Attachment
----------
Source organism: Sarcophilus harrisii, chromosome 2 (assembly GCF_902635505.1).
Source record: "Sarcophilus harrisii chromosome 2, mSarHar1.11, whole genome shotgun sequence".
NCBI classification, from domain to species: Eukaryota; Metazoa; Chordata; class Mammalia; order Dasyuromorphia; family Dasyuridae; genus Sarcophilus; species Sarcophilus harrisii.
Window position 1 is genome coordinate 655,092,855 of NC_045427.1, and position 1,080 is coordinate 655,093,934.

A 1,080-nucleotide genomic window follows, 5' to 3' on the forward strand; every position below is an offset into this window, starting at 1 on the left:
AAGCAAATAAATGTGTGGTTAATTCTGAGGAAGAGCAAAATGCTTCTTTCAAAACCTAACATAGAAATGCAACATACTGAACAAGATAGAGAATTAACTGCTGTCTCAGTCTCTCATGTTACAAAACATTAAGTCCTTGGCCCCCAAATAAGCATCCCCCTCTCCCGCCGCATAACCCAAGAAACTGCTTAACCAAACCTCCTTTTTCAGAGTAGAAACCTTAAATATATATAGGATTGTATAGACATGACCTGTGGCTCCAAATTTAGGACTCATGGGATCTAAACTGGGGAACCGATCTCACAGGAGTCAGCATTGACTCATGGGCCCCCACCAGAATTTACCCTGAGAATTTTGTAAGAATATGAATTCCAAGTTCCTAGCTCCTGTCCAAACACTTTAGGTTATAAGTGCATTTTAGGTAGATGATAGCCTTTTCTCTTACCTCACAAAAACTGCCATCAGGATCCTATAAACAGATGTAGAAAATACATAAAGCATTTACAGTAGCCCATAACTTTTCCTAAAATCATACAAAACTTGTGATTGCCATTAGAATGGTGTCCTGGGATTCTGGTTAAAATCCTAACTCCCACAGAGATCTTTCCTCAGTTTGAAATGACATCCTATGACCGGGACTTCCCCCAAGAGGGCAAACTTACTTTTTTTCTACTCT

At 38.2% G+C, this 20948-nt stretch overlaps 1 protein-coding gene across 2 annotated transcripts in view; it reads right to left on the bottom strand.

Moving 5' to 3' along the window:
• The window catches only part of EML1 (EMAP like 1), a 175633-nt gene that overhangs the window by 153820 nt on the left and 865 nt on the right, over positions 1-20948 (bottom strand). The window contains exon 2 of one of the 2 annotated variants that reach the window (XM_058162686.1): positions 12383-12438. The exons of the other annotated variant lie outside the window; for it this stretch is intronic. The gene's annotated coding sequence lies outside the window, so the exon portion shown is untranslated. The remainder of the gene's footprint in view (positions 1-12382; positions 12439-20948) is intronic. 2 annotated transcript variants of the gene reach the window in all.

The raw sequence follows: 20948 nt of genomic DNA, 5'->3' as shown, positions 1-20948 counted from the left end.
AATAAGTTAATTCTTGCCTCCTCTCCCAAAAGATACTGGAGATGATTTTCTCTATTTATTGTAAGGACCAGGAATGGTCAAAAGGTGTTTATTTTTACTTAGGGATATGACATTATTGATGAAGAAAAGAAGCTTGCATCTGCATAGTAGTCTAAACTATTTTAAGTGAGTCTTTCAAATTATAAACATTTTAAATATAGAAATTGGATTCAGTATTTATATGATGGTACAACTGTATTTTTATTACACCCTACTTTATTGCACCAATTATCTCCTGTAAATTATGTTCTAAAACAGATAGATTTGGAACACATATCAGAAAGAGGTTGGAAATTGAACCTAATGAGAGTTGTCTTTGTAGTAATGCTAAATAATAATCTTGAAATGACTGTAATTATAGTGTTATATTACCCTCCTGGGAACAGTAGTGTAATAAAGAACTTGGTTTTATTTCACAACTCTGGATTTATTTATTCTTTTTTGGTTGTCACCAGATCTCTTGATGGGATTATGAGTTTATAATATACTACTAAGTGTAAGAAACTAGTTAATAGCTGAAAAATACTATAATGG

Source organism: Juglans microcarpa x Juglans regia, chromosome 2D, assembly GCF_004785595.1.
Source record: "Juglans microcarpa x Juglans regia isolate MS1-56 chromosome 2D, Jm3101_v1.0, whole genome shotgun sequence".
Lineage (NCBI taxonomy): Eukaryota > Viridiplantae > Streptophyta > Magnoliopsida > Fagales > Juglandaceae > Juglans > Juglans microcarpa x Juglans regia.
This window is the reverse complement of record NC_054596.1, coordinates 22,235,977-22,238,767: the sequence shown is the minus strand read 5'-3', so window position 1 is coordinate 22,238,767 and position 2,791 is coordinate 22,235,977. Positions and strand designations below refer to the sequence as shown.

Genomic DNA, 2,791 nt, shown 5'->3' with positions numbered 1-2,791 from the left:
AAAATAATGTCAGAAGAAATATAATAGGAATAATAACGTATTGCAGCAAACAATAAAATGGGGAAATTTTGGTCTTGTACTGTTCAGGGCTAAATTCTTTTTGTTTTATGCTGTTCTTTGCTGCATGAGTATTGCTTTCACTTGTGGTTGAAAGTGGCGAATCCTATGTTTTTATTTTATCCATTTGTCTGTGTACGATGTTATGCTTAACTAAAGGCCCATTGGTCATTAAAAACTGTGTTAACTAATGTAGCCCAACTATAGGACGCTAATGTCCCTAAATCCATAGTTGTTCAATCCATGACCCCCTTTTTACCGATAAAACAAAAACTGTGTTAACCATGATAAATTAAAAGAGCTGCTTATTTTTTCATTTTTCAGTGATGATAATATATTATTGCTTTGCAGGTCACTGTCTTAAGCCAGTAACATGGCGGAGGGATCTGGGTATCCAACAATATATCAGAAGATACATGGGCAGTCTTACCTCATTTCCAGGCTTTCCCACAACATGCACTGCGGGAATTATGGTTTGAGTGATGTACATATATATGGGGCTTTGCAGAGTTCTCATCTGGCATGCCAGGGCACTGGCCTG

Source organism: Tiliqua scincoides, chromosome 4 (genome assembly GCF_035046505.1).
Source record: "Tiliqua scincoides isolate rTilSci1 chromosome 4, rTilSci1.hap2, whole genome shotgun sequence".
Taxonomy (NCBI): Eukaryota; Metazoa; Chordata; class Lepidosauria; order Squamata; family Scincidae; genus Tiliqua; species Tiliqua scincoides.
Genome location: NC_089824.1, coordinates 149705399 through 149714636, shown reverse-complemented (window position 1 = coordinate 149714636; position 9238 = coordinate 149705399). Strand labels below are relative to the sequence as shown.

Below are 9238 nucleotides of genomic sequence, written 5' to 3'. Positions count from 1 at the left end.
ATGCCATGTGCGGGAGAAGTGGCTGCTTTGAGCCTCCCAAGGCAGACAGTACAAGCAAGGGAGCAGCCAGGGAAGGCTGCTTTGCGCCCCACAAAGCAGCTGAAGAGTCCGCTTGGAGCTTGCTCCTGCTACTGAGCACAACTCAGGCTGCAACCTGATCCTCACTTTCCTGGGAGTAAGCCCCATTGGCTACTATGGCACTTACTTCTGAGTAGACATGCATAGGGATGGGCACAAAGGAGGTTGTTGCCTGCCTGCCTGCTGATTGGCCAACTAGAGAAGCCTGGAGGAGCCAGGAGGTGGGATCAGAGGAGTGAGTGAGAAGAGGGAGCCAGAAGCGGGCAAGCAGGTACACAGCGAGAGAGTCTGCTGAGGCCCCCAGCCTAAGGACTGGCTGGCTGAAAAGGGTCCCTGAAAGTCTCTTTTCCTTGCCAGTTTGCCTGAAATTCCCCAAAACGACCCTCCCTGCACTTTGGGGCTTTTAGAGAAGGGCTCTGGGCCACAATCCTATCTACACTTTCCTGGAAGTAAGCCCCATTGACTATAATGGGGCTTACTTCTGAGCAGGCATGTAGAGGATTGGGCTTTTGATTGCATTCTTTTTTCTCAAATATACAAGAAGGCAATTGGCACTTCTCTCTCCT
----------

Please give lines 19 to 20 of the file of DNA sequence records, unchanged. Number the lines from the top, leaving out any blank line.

Source record: "Tiliqua scincoides isolate rTilSci1 chromosome 4, rTilSci1.hap2, whole genome shotgun sequence".
Taxonomy (NCBI): Eukaryota; Metazoa; Chordata; class Lepidosauria; order Squamata; family Scincidae; genus Tiliqua; species Tiliqua scincoides.